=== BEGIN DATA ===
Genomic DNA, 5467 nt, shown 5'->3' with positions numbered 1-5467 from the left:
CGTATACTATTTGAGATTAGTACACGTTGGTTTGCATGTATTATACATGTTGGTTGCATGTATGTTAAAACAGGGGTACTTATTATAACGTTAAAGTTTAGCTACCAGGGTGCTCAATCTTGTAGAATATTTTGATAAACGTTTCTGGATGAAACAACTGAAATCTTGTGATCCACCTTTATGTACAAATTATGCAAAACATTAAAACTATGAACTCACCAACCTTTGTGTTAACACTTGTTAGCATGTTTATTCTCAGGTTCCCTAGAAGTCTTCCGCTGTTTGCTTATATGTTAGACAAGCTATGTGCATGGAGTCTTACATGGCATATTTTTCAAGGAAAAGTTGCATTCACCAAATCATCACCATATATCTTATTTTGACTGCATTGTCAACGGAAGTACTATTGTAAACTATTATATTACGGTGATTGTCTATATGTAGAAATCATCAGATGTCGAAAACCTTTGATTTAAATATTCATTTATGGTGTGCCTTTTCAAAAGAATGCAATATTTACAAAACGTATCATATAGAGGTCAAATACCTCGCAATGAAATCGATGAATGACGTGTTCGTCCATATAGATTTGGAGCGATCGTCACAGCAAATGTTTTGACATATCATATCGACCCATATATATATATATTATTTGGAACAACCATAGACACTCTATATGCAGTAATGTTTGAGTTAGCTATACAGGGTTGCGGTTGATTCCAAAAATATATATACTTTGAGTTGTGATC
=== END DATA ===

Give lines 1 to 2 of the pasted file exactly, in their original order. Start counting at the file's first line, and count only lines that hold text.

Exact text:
Genomic DNA, 5467 nt, shown 5'->3' with positions numbered 1-5467 from the left:
CGTATACTATTTGAGATTAGTACACGTTGGTTTGCATGTATTATACATGTTGGTTGCATGTATGTTAAAACAGGGGTACTTATTATAACGTTAAAGTTTAGCTACCAGGGTGCTCAATCTTGTAGAATATTTTGATAAACGTTTCTGGATGAAACAACTGAAATCTTGTGATCCACCTTTATGTACAAATTATGCAAAACATTAAAACTATGAACTCACCAACCTTTGTGTTAACACTTGTTAGCATGTTTATTCTCAGGTTCCCTAGAAGTCTTCCGCTGTTTGCTTATATGTTAGACAAGCTATGTGCATGGAGTCTTACATGGCATATTTTTCAAGGAAAAGTTGCATTCACCAAATCATCACCATATATCTTATTTTGACTGCATTGTCAACGGAAGTACTATTGTAAACTATTATATTACGGTGATTGTCTATATGTAGAAATCATCAGATGTCGAAAACCTTTGATTTAAATATTCATTTATGGTGTGCCTTTTCAAAAGAATGCAATATTTACAAAACGTATCATATAGAGGTCAAATACCTCGCAATGAAATCGATGAATGACGTGTTCGTCCATATAGATTTGGAGCGATCGTCACAGCAAATGTTTTGACATATCATATCGACCCATATATATATATATTATTTGGAACAACCATAGACACTCTATATGCAGTAATGTTTGAGTTAGCTATACAGGGTTGCGGTTGATTCCAAAAATATATATACTTTGAGTTGTGATC